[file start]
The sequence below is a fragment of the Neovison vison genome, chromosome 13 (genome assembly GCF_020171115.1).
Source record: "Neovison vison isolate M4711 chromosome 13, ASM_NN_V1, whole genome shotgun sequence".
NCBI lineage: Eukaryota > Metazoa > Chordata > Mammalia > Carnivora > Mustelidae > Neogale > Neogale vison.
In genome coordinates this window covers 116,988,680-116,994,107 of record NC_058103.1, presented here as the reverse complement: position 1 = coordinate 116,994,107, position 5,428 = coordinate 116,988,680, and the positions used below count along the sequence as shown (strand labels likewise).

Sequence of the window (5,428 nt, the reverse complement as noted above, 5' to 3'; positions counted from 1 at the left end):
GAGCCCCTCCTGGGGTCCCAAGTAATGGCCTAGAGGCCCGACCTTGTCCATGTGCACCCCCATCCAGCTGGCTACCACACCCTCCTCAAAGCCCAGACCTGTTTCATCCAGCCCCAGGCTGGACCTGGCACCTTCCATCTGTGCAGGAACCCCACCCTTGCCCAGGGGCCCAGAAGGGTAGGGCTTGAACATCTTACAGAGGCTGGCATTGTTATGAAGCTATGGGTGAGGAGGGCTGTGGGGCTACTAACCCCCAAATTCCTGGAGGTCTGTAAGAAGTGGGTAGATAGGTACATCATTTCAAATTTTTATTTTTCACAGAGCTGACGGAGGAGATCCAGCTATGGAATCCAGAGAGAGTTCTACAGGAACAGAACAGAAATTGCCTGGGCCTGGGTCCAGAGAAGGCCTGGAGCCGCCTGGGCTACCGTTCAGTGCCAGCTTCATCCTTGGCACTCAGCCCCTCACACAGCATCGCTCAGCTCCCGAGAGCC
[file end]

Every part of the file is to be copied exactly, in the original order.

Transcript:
The sequence below is a fragment of the Neovison vison genome, chromosome 13 (genome assembly GCF_020171115.1).
Source record: "Neovison vison isolate M4711 chromosome 13, ASM_NN_V1, whole genome shotgun sequence".
NCBI lineage: Eukaryota > Metazoa > Chordata > Mammalia > Carnivora > Mustelidae > Neogale > Neogale vison.
In genome coordinates this window covers 116,988,680-116,994,107 of record NC_058103.1, presented here as the reverse complement: position 1 = coordinate 116,994,107, position 5,428 = coordinate 116,988,680, and the positions used below count along the sequence as shown (strand labels likewise).

Sequence of the window (5,428 nt, the reverse complement as noted above, 5' to 3'; positions counted from 1 at the left end):
GAGCCCCTCCTGGGGTCCCAAGTAATGGCCTAGAGGCCCGACCTTGTCCATGTGCACCCCCATCCAGCTGGCTACCACACCCTCCTCAAAGCCCAGACCTGTTTCATCCAGCCCCAGGCTGGACCTGGCACCTTCCATCTGTGCAGGAACCCCACCCTTGCCCAGGGGCCCAGAAGGGTAGGGCTTGAACATCTTACAGAGGCTGGCATTGTTATGAAGCTATGGGTGAGGAGGGCTGTGGGGCTACTAACCCCCAAATTCCTGGAGGTCTGTAAGAAGTGGGTAGATAGGTACATCATTTCAAATTTTTATTTTTCACAGAGCTGACGGAGGAGATCCAGCTATGGAATCCAGAGAGAGTTCTACAGGAACAGAACAGAAATTGCCTGGGCCTGGGTCCAGAGAAGGCCTGGAGCCGCCTGGGCTACCGTTCAGTGCCAGCTTCATCCTTGGCACTCAGCCCCTCACACAGCATCGCTCAGCTCCCGAGAGCC